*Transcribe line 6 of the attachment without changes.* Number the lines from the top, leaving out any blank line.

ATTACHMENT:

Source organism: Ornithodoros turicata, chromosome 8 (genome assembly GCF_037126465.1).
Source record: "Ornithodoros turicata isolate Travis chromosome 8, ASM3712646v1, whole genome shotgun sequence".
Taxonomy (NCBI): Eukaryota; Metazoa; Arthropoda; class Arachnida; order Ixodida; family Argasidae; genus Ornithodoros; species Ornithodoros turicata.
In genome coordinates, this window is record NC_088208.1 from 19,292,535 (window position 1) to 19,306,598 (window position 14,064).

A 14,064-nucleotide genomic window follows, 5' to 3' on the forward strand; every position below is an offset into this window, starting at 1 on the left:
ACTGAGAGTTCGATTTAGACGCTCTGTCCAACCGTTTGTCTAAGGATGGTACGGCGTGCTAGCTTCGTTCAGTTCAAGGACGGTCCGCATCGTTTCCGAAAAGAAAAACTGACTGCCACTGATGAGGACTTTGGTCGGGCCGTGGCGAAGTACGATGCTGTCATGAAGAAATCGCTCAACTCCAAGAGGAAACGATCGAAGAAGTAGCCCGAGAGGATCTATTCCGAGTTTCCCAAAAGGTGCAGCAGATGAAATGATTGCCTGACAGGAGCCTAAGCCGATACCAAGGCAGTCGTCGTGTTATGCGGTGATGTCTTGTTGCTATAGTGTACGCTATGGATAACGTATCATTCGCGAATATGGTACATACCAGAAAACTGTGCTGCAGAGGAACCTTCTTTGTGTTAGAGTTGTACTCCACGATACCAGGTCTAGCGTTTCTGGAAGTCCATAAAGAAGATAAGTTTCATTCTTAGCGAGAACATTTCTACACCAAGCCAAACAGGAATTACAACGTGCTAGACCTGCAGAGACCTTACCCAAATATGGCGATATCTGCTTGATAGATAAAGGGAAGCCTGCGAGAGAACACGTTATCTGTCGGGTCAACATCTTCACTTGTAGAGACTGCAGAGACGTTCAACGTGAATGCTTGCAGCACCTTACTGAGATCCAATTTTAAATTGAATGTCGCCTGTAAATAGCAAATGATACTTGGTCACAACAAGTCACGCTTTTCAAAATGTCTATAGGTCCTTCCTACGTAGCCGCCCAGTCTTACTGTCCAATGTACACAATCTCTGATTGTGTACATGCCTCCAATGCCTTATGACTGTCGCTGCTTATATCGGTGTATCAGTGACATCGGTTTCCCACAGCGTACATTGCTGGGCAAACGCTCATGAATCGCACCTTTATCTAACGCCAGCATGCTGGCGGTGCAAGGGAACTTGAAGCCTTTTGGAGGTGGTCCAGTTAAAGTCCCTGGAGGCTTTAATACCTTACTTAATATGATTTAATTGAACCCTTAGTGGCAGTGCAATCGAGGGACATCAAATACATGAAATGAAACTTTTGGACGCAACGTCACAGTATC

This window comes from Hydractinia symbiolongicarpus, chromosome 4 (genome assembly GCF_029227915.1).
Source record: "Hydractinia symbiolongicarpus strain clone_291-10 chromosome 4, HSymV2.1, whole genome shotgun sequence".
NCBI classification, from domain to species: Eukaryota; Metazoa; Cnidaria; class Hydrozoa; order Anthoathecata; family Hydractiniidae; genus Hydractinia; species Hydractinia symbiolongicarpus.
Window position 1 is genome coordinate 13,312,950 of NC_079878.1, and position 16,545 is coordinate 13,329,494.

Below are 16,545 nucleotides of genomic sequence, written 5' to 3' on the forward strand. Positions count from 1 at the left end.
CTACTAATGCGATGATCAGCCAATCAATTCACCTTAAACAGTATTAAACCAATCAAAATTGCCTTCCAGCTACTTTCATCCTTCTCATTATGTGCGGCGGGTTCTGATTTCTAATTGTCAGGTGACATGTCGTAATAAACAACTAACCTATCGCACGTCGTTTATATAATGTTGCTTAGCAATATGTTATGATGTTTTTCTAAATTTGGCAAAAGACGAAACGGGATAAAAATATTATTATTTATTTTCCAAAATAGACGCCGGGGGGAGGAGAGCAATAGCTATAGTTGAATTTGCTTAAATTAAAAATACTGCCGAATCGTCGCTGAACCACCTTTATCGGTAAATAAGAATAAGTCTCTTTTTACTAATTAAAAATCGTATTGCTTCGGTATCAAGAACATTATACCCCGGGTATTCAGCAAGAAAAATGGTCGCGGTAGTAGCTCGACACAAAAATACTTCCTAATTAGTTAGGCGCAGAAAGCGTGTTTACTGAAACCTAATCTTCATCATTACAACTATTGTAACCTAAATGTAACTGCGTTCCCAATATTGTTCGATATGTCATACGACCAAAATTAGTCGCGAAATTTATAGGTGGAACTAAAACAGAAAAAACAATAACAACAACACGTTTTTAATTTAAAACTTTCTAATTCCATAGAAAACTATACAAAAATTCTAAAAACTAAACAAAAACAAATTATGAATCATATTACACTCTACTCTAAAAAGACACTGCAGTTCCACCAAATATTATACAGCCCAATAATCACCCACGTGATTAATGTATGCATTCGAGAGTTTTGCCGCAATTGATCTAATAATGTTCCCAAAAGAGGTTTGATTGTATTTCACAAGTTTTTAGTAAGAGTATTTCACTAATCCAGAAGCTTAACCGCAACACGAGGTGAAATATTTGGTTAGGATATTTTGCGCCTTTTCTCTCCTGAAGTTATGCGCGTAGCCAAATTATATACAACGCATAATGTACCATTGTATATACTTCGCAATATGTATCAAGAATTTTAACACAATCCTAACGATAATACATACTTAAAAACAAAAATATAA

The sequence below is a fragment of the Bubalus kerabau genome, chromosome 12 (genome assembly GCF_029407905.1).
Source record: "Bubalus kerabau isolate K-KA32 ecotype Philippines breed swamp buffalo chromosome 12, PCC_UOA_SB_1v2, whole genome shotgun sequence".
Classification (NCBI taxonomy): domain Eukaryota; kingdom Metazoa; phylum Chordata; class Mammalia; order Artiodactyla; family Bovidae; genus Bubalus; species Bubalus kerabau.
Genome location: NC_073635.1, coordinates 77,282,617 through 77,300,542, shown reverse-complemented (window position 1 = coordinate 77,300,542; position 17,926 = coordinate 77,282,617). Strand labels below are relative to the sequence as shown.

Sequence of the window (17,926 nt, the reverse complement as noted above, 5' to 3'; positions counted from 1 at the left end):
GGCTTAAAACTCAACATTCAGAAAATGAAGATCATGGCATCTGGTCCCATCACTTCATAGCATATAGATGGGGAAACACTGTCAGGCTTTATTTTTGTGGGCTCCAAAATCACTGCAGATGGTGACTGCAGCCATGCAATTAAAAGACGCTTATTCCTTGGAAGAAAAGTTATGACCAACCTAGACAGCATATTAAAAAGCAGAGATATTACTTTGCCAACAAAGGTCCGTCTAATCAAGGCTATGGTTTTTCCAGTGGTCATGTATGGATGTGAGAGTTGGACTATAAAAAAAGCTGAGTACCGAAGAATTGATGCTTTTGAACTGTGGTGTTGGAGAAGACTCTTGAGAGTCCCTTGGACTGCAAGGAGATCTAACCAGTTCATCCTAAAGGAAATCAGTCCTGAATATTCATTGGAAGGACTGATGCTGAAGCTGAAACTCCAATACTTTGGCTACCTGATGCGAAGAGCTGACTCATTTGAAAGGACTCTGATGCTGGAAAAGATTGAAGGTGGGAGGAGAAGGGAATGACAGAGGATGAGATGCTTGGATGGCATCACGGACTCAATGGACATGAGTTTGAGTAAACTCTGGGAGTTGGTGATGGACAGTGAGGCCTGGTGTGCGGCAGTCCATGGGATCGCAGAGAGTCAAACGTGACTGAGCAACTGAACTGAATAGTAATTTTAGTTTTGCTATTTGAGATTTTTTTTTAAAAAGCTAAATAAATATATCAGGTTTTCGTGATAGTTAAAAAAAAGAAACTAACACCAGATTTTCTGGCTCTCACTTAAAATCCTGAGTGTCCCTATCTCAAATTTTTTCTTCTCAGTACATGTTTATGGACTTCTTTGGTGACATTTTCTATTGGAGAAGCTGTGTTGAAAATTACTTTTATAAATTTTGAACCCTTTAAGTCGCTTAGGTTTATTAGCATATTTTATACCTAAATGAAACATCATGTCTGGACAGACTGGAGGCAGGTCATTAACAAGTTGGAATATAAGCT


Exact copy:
ACTGAGAGTTCGATTTAGACGCTCTGTCCAACCGTTTGTCTAAGGATGGTACGGCGTGCTAGCTTCGTTCAGTTCAAGGACGGTCCGCATCGTTTCCGAAAAGAAAAACTGACTGCCACTGATGAGGACTTTGGTCGGGCCGTGGCGAAGTACGATGCTGTCATGAAGAAATCGCTCAACTCCAAGAGGAAACGATCGAAGAAGTAGCCCGAGAGGATCTATTCCGAGTTTCCCAAAAGGTGCAGCAGATGAAATGATTGCCTGACAGGAGCCTAAGCCGATACCAAGGCAGTCGTCGTGTTATGCGGTGATGTCTTGTTGCTATAGTGTACGCTATGGATAACGTATCATTCGCGAATATGGTACATACCAGAAAACTGTGCTGCAGAGGAACCTTCTTTGTGTTAGAGTTGTACTCCACGATACCAGGTCTAGCGTTTCTGGAAGTCCATAAAGAAGATAAGTTTCATTCTTAGCGAGAACATTTCTACACCAAGCCAAACAGGAATTACAACGTGCTAGACCTGCAGAGACCTTACCCAAATATGGCGATATCTGCTTGATAGATAAAGGGAAGCCTGCGAGAGAACACGTTATCTGTCGGGTCAACATCTTCACTTGTAGAGACTGCAGAGACGTTCAACGTGAATGCTTGCAGCACCTTACTGAGATCCAATTTTAAATTGAATGTCGCCTGTAAATAGCAAATGATACTTGGTCACAACAAGTCACGCTTTTCAAAATGTCTATAGGTCCTTCCTACGTAGCCGCCCAGTCTTACTGTCCAATGTACACAATCTCTGATTGTGTACATGCCTCCAATGCCTTATGACTGTCGCTGCTTATATCGGTGTATCAGTGACATCGGTTTCCCACAGCGTACATTGCTGGGCAAACGCTCATGAATCGCACCTTTATCTAACGCCAGCATGCTGGCGGTGCAAGGGAACTTGAAGCCTTTTGGAGGTGGTCCAGTTAAAGTCCCTGGAGGCTTTAATACCTTACTTAATATGATTTAATTGAACCCTTAGTGGCAGTGCAATCGAGGGACATCAAATACATGAAATGAAACTTTTGGACGCAACGTCACAGTATC